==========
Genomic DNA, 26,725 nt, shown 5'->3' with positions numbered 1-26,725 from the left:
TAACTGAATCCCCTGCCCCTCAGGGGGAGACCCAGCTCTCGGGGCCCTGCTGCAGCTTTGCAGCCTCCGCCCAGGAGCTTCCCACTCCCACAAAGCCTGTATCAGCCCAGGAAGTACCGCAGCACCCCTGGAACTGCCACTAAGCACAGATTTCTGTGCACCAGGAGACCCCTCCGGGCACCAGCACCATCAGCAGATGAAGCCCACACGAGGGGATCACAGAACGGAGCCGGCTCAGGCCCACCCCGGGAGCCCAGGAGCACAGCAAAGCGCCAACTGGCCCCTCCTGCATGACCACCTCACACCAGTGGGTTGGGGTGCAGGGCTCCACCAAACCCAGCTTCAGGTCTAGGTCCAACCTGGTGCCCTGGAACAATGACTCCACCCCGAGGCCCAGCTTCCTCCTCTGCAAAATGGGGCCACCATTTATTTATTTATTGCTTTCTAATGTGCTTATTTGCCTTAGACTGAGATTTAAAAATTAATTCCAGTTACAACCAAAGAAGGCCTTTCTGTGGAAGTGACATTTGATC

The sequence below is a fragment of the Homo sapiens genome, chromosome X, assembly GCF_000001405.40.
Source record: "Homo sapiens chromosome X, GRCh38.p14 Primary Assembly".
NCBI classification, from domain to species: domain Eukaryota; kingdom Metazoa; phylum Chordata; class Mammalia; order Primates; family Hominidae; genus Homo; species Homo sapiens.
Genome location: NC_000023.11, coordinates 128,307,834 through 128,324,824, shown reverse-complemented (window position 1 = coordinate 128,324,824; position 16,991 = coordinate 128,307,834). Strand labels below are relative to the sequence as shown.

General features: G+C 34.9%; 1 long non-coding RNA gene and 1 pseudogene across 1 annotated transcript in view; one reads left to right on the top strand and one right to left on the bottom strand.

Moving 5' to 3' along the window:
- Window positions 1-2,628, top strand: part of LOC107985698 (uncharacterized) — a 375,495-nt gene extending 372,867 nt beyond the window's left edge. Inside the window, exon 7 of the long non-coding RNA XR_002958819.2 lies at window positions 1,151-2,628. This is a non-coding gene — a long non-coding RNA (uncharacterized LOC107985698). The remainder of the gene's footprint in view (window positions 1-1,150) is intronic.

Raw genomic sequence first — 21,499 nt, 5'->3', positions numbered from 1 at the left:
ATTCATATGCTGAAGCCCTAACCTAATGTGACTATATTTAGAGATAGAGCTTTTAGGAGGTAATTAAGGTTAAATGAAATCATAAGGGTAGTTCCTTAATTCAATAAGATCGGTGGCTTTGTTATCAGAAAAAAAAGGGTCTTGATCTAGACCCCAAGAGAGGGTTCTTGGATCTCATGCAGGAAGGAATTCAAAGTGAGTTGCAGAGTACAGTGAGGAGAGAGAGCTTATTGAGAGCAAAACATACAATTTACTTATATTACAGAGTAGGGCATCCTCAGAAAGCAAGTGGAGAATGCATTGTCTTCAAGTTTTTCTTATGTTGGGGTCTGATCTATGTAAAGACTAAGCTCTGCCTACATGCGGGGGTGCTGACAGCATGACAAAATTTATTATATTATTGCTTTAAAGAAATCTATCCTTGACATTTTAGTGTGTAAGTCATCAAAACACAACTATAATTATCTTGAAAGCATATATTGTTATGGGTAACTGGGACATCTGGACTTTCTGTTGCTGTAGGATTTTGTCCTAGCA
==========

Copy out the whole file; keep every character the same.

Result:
Genomic DNA, 26,725 nt, shown 5'->3' with positions numbered 1-26,725 from the left:
TAACTGAATCCCCTGCCCCTCAGGGGGAGACCCAGCTCTCGGGGCCCTGCTGCAGCTTTGCAGCCTCCGCCCAGGAGCTTCCCACTCCCACAAAGCCTGTATCAGCCCAGGAAGTACCGCAGCACCCCTGGAACTGCCACTAAGCACAGATTTCTGTGCACCAGGAGACCCCTCCGGGCACCAGCACCATCAGCAGATGAAGCCCACACGAGGGGATCACAGAACGGAGCCGGCTCAGGCCCACCCCGGGAGCCCAGGAGCACAGCAAAGCGCCAACTGGCCCCTCCTGCATGACCACCTCACACCAGTGGGTTGGGGTGCAGGGCTCCACCAAACCCAGCTTCAGGTCTAGGTCCAACCTGGTGCCCTGGAACAATGACTCCACCCCGAGGCCCAGCTTCCTCCTCTGCAAAATGGGGCCACCATTTATTTATTTATTGCTTTCTAATGTGCTTATTTGCCTTAGACTGAGATTTAAAAATTAATTCCAGTTACAACCAAAGAAGGCCTTTCTGTGGAAGTGACATTTGATC

The sequence below is a fragment of the Homo sapiens genome, chromosome X, assembly GCF_000001405.40.
Source record: "Homo sapiens chromosome X, GRCh38.p14 Primary Assembly".
NCBI classification, from domain to species: domain Eukaryota; kingdom Metazoa; phylum Chordata; class Mammalia; order Primates; family Hominidae; genus Homo; species Homo sapiens.
Genome location: NC_000023.11, coordinates 128,307,834 through 128,324,824, shown reverse-complemented (window position 1 = coordinate 128,324,824; position 16,991 = coordinate 128,307,834). Strand labels below are relative to the sequence as shown.

General features: G+C 34.9%; 1 long non-coding RNA gene and 1 pseudogene across 1 annotated transcript in view; one reads left to right on the top strand and one right to left on the bottom strand.

Moving 5' to 3' along the window:
- Window positions 1-2,628, top strand: part of LOC107985698 (uncharacterized) — a 375,495-nt gene extending 372,867 nt beyond the window's left edge. Inside the window, exon 7 of the long non-coding RNA XR_002958819.2 lies at window positions 1,151-2,628. This is a non-coding gene — a long non-coding RNA (uncharacterized LOC107985698). The remainder of the gene's footprint in view (window positions 1-1,150) is intronic.

Raw genomic sequence first — 21,499 nt, 5'->3', positions numbered from 1 at the left:
ATTCATATGCTGAAGCCCTAACCTAATGTGACTATATTTAGAGATAGAGCTTTTAGGAGGTAATTAAGGTTAAATGAAATCATAAGGGTAGTTCCTTAATTCAATAAGATCGGTGGCTTTGTTATCAGAAAAAAAAGGGTCTTGATCTAGACCCCAAGAGAGGGTTCTTGGATCTCATGCAGGAAGGAATTCAAAGTGAGTTGCAGAGTACAGTGAGGAGAGAGAGCTTATTGAGAGCAAAACATACAATTTACTTATATTACAGAGTAGGGCATCCTCAGAAAGCAAGTGGAGAATGCATTGTCTTCAAGTTTTTCTTATGTTGGGGTCTGATCTATGTAAAGACTAAGCTCTGCCTACATGCGGGGGTGCTGACAGCATGACAAAATTTATTATATTATTGCTTTAAAGAAATCTATCCTTGACATTTTAGTGTGTAAGTCATCAAAACACAACTATAATTATCTTGAAAGCATATATTGTTATGGGTAACTGGGACATCTGGACTTTCTGTTGCTGTAGGATTTTGTCCTAGCA